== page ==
Reading Glasses vs. Prescription Glasses: What's the Difference?
Reading glasses and prescription glasses may seem similar at first glance, but they are actually quite different.
The Differences Between Reading Glasses and Prescription Glasses
Reading glasses, also known as "over-the-counter" (OTC) glasses, are designed for people with presbyopia, a condition that affects the ability to focus on objects that are close up. Presbyopia typically develops around age 40 and becomes more pronounced as we age. People with presbyopia will often find it difficult to read small print or work on close-up tasks, such as threading a needle or working on a computer. Reading glasses are available in a wide variety of strengths, also known as diopters, and can be purchased without a prescription at drugstores, supermarkets, and online retailers.
On the other hand, prescription glasses are tailored to the specific vision needs of an individual and are prescribed by an optometrist or ophthalmologist. Prescription glasses can correct various types of vision problems, such as nearsightedness (myopia), farsightedness (hyperopia), and astigmatism. Prescription glasses can also be used to correct presbyopia, but often in a multifocal or progressive lens form.
Another key difference between reading glasses and prescription glasses is that reading glasses are not tailored to an individual's specific facial measurements, whereas prescription glasses are. This can result in reading glasses not fitting properly and being uncomfortable to wear for long periods of time. Prescription glasses, on the other hand, are custom-made to fit an individual's face and provide a more comfortable fit.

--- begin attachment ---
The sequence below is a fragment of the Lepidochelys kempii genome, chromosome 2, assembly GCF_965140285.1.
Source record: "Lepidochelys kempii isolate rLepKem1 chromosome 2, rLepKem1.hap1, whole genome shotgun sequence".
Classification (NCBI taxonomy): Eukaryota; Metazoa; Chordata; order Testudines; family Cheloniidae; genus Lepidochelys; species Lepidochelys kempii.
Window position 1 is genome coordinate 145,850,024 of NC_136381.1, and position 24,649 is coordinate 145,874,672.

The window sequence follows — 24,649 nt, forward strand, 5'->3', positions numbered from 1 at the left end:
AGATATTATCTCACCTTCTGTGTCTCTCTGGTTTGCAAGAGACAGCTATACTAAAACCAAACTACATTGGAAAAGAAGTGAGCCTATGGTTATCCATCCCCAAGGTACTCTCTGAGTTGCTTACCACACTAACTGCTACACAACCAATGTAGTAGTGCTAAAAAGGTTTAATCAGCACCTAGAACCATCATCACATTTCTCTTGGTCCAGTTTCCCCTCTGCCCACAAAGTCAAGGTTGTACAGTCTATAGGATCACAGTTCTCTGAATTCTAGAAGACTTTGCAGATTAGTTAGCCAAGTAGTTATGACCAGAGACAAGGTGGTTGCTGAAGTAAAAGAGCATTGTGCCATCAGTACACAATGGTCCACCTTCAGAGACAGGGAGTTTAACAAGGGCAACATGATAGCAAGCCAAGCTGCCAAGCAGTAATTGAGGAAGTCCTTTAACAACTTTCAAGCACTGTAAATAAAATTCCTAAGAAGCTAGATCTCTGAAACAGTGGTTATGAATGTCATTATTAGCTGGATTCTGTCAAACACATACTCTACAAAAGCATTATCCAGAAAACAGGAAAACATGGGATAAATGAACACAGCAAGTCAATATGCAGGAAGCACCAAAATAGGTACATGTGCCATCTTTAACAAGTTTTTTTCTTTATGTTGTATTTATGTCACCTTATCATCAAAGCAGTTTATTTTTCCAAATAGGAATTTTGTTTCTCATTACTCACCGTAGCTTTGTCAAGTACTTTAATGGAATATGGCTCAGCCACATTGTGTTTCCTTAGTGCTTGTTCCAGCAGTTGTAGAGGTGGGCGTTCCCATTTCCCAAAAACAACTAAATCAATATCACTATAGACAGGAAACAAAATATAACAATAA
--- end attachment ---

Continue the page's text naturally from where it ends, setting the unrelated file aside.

When it comes to cost, reading glasses are generally less expensive than prescription glasses. This is because reading glasses are mass-produced, whereas prescription glasses are custom-made. Additionally, reading glasses do not require the same level of precision and expertise to create as prescription glasses do.
In conclusion, reading glasses and prescription glasses may seem similar at first, but they are designed to address different vision needs. Reading glasses are designed for people with presbyopia and can be purchased without a prescription. Prescription glasses, on the other hand, are tailored to an individual's specific vision needs and are prescribed by an optometrist or ophthalmologist. Additionally, prescription glasses are custom-made to fit an individual's face, providing a more comfortable fit than reading glasses.